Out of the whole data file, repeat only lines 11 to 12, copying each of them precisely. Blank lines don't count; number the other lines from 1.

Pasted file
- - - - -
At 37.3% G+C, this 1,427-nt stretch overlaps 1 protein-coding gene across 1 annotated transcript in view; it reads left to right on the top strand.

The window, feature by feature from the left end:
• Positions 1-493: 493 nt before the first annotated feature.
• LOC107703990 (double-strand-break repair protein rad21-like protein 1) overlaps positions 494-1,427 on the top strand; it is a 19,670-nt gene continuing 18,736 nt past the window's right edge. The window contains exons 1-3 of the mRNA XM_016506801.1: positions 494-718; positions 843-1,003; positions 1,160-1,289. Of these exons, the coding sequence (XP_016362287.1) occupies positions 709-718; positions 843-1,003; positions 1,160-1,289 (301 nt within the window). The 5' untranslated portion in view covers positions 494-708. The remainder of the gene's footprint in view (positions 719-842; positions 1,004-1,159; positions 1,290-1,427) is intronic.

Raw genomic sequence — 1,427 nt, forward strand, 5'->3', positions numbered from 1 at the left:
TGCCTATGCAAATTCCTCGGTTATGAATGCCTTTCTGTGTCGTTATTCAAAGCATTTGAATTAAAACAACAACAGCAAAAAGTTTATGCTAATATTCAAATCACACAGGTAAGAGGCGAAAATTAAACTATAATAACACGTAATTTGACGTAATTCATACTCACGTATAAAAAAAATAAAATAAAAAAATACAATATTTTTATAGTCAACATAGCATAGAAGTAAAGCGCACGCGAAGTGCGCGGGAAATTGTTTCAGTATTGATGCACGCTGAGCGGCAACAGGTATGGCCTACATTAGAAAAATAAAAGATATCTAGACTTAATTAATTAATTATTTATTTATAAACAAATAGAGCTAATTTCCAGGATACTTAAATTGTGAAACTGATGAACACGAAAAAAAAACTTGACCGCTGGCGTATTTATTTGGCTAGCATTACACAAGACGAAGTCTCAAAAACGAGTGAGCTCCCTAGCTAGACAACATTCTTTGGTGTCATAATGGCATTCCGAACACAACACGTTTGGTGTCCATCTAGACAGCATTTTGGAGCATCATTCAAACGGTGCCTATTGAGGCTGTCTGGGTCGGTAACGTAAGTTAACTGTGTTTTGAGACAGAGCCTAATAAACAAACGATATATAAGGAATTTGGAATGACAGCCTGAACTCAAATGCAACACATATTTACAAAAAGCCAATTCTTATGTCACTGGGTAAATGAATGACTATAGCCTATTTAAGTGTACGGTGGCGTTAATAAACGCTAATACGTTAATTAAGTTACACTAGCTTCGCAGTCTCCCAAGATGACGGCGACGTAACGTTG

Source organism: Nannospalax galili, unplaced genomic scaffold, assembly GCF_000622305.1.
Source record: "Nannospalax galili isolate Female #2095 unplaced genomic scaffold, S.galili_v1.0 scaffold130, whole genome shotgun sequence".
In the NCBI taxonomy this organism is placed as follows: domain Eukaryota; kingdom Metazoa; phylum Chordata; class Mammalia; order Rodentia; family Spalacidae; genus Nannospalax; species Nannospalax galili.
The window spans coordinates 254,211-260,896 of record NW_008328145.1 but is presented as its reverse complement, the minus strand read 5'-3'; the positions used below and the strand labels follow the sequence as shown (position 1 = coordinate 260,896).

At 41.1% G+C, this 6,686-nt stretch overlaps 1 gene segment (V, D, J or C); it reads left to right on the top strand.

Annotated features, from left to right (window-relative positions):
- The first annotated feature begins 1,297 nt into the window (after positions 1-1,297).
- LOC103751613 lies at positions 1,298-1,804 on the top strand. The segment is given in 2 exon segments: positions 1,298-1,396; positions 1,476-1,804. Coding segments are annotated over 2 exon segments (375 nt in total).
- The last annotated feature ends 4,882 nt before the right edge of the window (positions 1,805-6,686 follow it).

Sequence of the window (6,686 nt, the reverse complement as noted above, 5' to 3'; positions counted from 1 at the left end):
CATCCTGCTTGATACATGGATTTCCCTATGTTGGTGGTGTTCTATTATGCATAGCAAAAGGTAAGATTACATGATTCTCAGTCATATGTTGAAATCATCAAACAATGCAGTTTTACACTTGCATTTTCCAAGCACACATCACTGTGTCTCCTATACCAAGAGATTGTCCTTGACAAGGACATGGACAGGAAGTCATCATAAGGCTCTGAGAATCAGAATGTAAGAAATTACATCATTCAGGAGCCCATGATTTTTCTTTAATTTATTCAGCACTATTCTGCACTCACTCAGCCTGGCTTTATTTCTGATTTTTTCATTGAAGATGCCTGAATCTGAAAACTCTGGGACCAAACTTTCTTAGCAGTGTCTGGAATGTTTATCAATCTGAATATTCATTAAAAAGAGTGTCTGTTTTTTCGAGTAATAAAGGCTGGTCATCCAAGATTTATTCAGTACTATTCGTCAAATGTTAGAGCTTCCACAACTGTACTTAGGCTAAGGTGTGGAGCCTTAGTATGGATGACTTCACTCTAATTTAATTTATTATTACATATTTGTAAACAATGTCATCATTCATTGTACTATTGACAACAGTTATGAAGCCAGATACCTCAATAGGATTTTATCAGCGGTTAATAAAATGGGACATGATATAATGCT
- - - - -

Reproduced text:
At 41.1% G+C, this 6,686-nt stretch overlaps 1 gene segment (V, D, J or C); it reads left to right on the top strand.

Annotated features, from left to right (window-relative positions):